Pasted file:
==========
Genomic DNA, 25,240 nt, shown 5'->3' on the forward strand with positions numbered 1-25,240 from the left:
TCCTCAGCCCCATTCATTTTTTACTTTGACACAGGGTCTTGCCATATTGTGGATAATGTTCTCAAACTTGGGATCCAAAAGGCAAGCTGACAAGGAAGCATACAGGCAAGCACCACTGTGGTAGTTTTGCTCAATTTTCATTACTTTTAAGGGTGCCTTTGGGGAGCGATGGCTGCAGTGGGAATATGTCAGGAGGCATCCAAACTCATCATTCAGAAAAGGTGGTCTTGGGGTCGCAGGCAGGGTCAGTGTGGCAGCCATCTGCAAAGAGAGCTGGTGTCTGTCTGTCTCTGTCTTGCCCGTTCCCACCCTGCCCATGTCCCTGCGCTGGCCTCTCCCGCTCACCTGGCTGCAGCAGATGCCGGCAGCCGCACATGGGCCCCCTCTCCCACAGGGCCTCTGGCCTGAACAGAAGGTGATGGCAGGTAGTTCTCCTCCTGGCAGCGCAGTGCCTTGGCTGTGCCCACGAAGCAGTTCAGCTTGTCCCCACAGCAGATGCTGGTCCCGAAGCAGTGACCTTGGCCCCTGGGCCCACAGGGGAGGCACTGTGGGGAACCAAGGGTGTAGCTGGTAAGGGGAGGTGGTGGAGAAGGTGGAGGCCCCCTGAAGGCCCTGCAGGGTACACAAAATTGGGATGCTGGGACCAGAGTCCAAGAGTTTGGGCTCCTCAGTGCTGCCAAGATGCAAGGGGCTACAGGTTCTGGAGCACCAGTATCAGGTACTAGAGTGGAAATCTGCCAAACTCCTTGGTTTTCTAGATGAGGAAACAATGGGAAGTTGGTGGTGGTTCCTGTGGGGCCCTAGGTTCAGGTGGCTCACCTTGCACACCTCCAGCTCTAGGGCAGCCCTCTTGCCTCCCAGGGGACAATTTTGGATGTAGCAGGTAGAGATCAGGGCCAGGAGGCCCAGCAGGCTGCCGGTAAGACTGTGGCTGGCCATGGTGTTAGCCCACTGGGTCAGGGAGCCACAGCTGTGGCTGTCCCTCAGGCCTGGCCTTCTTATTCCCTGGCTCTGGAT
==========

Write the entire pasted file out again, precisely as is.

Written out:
Genomic DNA, 25,240 nt, shown 5'->3' on the forward strand with positions numbered 1-25,240 from the left:
TCCTCAGCCCCATTCATTTTTTACTTTGACACAGGGTCTTGCCATATTGTGGATAATGTTCTCAAACTTGGGATCCAAAAGGCAAGCTGACAAGGAAGCATACAGGCAAGCACCACTGTGGTAGTTTTGCTCAATTTTCATTACTTTTAAGGGTGCCTTTGGGGAGCGATGGCTGCAGTGGGAATATGTCAGGAGGCATCCAAACTCATCATTCAGAAAAGGTGGTCTTGGGGTCGCAGGCAGGGTCAGTGTGGCAGCCATCTGCAAAGAGAGCTGGTGTCTGTCTGTCTCTGTCTTGCCCGTTCCCACCCTGCCCATGTCCCTGCGCTGGCCTCTCCCGCTCACCTGGCTGCAGCAGATGCCGGCAGCCGCACATGGGCCCCCTCTCCCACAGGGCCTCTGGCCTGAACAGAAGGTGATGGCAGGTAGTTCTCCTCCTGGCAGCGCAGTGCCTTGGCTGTGCCCACGAAGCAGTTCAGCTTGTCCCCACAGCAGATGCTGGTCCCGAAGCAGTGACCTTGGCCCCTGGGCCCACAGGGGAGGCACTGTGGGGAACCAAGGGTGTAGCTGGTAAGGGGAGGTGGTGGAGAAGGTGGAGGCCCCCTGAAGGCCCTGCAGGGTACACAAAATTGGGATGCTGGGACCAGAGTCCAAGAGTTTGGGCTCCTCAGTGCTGCCAAGATGCAAGGGGCTACAGGTTCTGGAGCACCAGTATCAGGTACTAGAGTGGAAATCTGCCAAACTCCTTGGTTTTCTAGATGAGGAAACAATGGGAAGTTGGTGGTGGTTCCTGTGGGGCCCTAGGTTCAGGTGGCTCACCTTGCACACCTCCAGCTCTAGGGCAGCCCTCTTGCCTCCCAGGGGACAATTTTGGATGTAGCAGGTAGAGATCAGGGCCAGGAGGCCCAGCAGGCTGCCGGTAAGACTGTGGCTGGCCATGGTGTTAGCCCACTGGGTCAGGGAGCCACAGCTGTGGCTGTCCCTCAGGCCTGGCCTTCTTATTCCCTGGCTCTGGAT